a vote of confidence or passage of the budget. Absence or abstention on a vote taken
after a “three-line whip” will almost certainly cause the imposition of some
disciplinary action against a party member. This can include a written reprimand
from the party chief whip (also communicated to the Member’s constituency party
organization), temporary suspension from the party organization in Parliament, or a
“withdrawal of the whip,” a formal expulsion from the party organization. Whips
also serve as sounding boards and recommending authorities for the appointment of
committees in Parliament, and for the selection of MPs for subcabinet positions or
as spokesmen for the Opposition. In the U.S. Congress, disciplinary action for voting
against the views of party leaders is rare, although Senators and Representatives may
indirectly be sanctioned by denial of assignment to, or leadership positions on,
important committees.
In the House of Commons, party organizations (akin to the Republican
Conference or Democratic Caucus) meet regularly to discuss policy, and to provide
an opportunity for back-bench party Members to voice their views to ministers or
shadow cabinet members in a private forum. It is these organizations which

historically have chosen their party leaders, who in turn become Prime Minister or
Leader of the Opposition.4
Table 1. House Of Commons and
House of Representatives Compared
House ofHouse of
Commons Re presentatives
TermsNo more than five yearsTwo years
ElectionsAt the discretion of theThe first Tuesday after the
Government, approximatelyfirst Monday in November,
30 days followingeven-numbered years
dissolution of the previous
Parliament by the Queen
Qualifications21 years of age25 years of age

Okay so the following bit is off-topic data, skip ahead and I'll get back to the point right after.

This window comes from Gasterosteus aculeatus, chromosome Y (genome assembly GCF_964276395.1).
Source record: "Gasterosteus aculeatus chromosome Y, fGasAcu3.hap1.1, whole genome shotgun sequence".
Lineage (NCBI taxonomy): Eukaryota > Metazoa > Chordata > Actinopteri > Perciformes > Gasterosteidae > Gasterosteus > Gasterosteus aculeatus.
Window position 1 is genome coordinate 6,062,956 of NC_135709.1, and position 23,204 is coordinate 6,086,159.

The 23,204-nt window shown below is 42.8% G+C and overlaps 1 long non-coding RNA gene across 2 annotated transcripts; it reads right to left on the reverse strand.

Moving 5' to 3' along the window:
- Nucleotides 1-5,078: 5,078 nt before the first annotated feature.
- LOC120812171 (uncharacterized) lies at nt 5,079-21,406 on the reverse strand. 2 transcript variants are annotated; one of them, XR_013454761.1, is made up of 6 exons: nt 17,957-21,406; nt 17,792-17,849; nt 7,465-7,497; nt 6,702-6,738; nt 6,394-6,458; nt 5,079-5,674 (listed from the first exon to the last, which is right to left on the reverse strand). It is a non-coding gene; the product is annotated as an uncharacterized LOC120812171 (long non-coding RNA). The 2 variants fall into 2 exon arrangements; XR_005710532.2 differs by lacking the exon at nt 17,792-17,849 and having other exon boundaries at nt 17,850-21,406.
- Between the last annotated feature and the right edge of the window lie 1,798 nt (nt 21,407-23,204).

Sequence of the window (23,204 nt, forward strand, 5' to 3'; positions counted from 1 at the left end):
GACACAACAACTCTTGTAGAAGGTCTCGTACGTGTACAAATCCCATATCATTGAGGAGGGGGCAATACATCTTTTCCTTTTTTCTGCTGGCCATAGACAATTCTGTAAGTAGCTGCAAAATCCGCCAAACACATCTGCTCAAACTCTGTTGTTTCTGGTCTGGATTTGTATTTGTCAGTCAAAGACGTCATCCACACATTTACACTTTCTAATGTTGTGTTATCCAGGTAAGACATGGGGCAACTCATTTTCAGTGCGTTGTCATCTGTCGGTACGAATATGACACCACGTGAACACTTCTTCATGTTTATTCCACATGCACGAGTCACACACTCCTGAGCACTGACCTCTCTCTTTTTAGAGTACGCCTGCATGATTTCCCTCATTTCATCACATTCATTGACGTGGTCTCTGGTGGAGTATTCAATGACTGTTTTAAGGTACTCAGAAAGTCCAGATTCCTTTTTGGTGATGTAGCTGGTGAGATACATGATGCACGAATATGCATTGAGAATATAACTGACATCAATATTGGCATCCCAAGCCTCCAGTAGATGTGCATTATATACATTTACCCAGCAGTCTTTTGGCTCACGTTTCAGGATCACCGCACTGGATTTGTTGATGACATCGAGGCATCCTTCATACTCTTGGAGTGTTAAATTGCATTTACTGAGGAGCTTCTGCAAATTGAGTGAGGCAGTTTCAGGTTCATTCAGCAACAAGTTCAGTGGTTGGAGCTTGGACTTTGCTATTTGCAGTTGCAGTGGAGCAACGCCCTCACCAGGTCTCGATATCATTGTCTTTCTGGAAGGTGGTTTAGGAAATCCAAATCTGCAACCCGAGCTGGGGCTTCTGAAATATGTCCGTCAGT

Di strict/Constituency 91,000 670,000
Size (Approximate)
Executive ControlYesNo
Seats646 Members435 Members
4 Delegates
1 Resident Commissioner
Parties Represented9a2
DistributionLabour, 356Republican, 231
of SeatsConservative, 197Democrat, 202
Liberal Democrat, 62bIndependent, 1
Others, 28Vacant, 1
Independent, 1
Vacant, 1
Note: Information current as of May 19, 2005.
a. Excludes MPs elected under independent, single issue, or local organizations
b. Other parties and the number of seats they hold, include Democratic Unionist Party, 9; Scottish
National Party, 6; Sinn Fein, 5; Plaid Cymru, 3; Social Democratic & Labour Party, 3; Ulster
Unionist Party, 1; Respect-Unity Coalition, 1; and Independent Kidderminster Hospital and
Health Concern, 1.

4 The Conservative Party provides for a national mail-in ballot election for a new party
leader when the parliamentary party leader resigns. Under this process, Conservative MPs
vote to determine the two leading candidates and, in the mail-in ballot, rank-and-file party
members make the final choice. In the recent leadership transition, no other Conservative
Party MPs challenged the candidacy of Michael Howard, so no mail vote was necessary.

The Speaker
The British Speaker has a long tradition as an impartial presiding officer. To
maintain that impartiality, a Member of Parliament, upon election as Speaker, ceases
his active membership in his political party and, henceforth, acts in private meetings
with MPs in a manner which will not give the impression of party favoritism. If the
Speaker stands at the next general election for re-election to the House of Commons,